Thursday, October 22, 2020

Is Organic Better For You? - Look Back

Welcome to our Throwback Thursday series of "reposts" from prior years on our blog!  The rules are simple - it has to be from the same month, but a different year from our blog.  This one is from Oct 24, 2014 and it looks at research investigating whether organic foods are better for you or not.  

The funny thing about this post is that I learned how many people DO NOT read a post but still think it is important that they sound off.  No... I was NOT asking you if organic ag is better for you - it was the question being asked by research that I am reporting on.  Uff da!  Even worse were the people who proceeded to illustrate that they had no clue exactly what being certified organic meant - all while trying to tell others how it was (or wasn't) better for you.

No, the reactions were not entirely as comments on OUR blog or our social media accounts.  It had more to do with the content being shared elsewhere.  Seriously, we rarely merit that much attention on our posts!

Without further ado - here is the original post with a few edits for clarity, updates, and formatting.


A post by Earth We Are One (in 2014) was being shared by persons who believe organic produce is the way to go.  Before I celebrated, I thought I'd better do a couple of things.  First, I wanted to learn a little about the organization that was sharing these results.  As I viewed their website, it was clear that there would be some definite biases.  That does not mean information found there is incorrect or not worthwhile.  It simply means that there is a definite agenda.  Agendas are not inherently evil, but a person needs to be aware of them when 'facts' are being reported.  This group clearly would want to support these results being claimed by this study.  So, right or wrong, I decided I would not just simply take their word for what they were reporting.

So, the second thing I did was look for the root of the information being given.  What led them to report what they reported?  My next stop was this LA Times article.  Here is an independent media source that is reporting on this meta-study.  I'll leave you to debate all you want about media, agendas and the like.  But, the reality is that I was now able to start checking more links and the flow of information back to the source.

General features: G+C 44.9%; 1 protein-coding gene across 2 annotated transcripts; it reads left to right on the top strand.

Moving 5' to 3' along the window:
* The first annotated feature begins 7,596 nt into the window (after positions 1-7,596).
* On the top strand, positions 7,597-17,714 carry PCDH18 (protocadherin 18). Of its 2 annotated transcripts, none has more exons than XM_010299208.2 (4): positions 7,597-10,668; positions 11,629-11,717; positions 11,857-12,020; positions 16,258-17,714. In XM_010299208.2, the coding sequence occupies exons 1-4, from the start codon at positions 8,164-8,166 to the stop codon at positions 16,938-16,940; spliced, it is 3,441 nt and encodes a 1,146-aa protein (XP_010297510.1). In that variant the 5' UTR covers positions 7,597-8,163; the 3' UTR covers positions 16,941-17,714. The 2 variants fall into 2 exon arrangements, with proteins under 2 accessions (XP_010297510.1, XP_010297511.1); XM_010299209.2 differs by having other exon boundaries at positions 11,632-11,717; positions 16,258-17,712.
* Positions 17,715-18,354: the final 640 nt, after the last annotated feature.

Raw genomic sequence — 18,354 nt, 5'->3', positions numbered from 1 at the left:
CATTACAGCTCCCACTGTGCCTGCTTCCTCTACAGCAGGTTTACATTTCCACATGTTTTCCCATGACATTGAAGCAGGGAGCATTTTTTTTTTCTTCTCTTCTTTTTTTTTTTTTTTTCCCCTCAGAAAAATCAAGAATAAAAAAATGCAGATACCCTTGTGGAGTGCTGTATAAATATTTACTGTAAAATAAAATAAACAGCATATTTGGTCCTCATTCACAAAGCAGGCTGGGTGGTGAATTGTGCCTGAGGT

The Environmental Working Group is another organization that pointed at this meta-study.  I was impressed by how easy it is to learn about this organization.  They put their financial statements and annual reports on their "about us" page I linked to for all to see.  They also display an impressive ranking by the Charity Navigator, which they proudly include on their "about us" page.  These folks weigh in with this report on their pages.

All of this led me to the original journal article that is here:

US National Library of Medicine, National Institutes of Health
Published in the British Journal of Nutrition
Baranski et al. - Sep 2014

What was this study?

If you are not a researcher, this might sound a bit silly to you.  But, let me tell you about it and why it is useful.

This was a "meta-study" - or a study about studies on a given topic.

The problem is this: there have been many studies of varying quality that try to show that organic foods are better OR no different from conventionally grown foods.  Persons who have an agenda that are served by showing organic foods are better are likely to seize on any study that shows organic products in a positive light.  Unfortunately, they might be attracted to studies with the most dramatic results but with the poorest study designs.  On the other hand, those who are not inclined to favor organics will either find studies that show no difference (again, potentially ignoring study quality) OR they will attack the weaker studies selected by proponents of organic foods.